I’m At My Happiest Being Unemployed

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I’ll admit it: I’m unemployed currently. Unemployed in the sense that I don’t have a nine-to-five job I go to each and every week day, loaded up with caffeine and guilty pastries. Unemployed in that I don’t wear business casual—my wardrobe consists mainly of over-sized men’s shirts, sequins, and velvet. I don’t own a pair of kitten heels. My hair is usually in disarray and my eyeliner isn’t “day appropriate”. I have time to go to the gym, and I can stay up till one in the morning reading in bed, enjoying reading in bed, without guilt and fear of the early a.m. descending upon me. I am recently graduated, a former English major, and despite what the majority of the world says, I have it together.

I run a Tumblr, I like Instagram, and I want to be a writer for a living. Spare me that eye-roll, girl. Don’t pity me, sir, because there’s nothing wrong with this situation. I’m well aware of the consequences of such a fantasy, and I’m prepared to meet them head-on. We aren’t for dreams anymore, and that saddens me. We aren’t about “what if’s” and “take-a-chance” and I get that the world has changed, and blah blah responsibility, but I nevertheless mourn it. We’ve forgotten our light-heartedness and instead traded it in for premature jadedness; world-weariness we don’t have any business being just yet.

I was recently laid off, and that sucked. I’ll tell you—I cried for a good two days, and my face felt sunburned and bloated by the end of it. My tears were hot, and my fury hotter. I felt like I’d failed myself, and I dreaded Monday morning when I had nowhere to rush off to. I was quippy with my employed friends. I said things like at least you have a job, and retrospectively, I’m ashamed. And that’s just it—my main concern was about the action—the rushing off to—the act of hurrying to some place in an attempt to feel needed, somewhere I could belong. But even before I was laid off, they didn’t need me to run the place. I was helpful, sure, but I wasn’t all that important. But the idea of a desk job, to me, signified my right to exist in a sense, to be a rightful member of society.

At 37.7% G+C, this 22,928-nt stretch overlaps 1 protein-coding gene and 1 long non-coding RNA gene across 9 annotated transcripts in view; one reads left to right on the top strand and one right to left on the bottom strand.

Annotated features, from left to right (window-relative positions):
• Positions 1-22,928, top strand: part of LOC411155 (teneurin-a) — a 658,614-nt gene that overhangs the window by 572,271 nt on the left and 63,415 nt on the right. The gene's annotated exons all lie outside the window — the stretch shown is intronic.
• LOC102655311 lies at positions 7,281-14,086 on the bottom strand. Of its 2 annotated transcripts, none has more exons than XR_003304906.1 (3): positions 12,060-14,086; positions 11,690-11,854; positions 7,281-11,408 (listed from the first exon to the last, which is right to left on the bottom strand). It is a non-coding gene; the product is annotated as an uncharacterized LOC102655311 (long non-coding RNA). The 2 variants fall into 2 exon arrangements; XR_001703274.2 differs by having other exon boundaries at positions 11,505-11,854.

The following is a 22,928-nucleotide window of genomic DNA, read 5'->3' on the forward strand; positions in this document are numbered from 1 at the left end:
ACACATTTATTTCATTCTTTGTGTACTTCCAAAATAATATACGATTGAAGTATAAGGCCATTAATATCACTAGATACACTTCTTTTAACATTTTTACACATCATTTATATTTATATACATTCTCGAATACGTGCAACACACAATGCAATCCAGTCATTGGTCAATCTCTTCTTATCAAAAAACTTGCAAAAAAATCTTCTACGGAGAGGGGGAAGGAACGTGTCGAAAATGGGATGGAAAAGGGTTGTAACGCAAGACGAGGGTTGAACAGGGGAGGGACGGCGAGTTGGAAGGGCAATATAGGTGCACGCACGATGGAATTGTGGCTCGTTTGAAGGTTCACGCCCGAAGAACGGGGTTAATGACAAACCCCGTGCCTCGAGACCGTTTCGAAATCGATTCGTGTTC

I will tell you something: I’m more productive now.

These days, I may sleep a little later, but I start each day with a palpable hunger for action. I freelance for a lifestyles magazine and honestly, I enjoy having more time to take on bigger projects and do a quality job on them. Because isn’t quality still a standard of success? I also write book reviews for a website—yes, it’s unpaid, but it’s a fulfilling pastime and forces me to keep up a reading schedule. I listen to NPR. I’m actually taking care of my body (for once). I spend my time writing, mostly, even if it’s for my Tumblr and an audience of three. Don’t get me wrong—I’m looking for a job. I’ve applied to fifteen different places and haven’t heard back, but I’m refusing to let that lower my confidence in my abilities. I babysit for pocket money; I enjoy long, rainy afternoons working to better myself in ways I never had time for when I was in college, or when I had a full-time job. It isn’t perfect, I’m far from perfect, but I don’t think that’s the point.

I want to make this clear: I’m not advising anyone to quit their job. I’m not promoting a pleasure-seeking life. I’m not saying twenty-somethings should be privileged just because the economy is bad. What I am doing is standing up for myself and my current jobless state. I feel like a good many people believe I’m not “doing anything” when that’s quite the opposite. I feel better about my abilities than I have in years. I readily listen to my friends, about their long days, about their bosses and inopportune lunch breaks. I sympathize and at times, I envy them. But then I’ll realize all that I’m really jealous of is the consistency and routine. And I don’t want to be ruled by routine. I don’t think that’s supposed to happen to writers. And if I’m unemployed now, at twenty-three, and still taking charity from my parents—so what? If you’re actively seeking to better yourself in the process, what are you really doing wrong? What is there to condemn you for? TC mark

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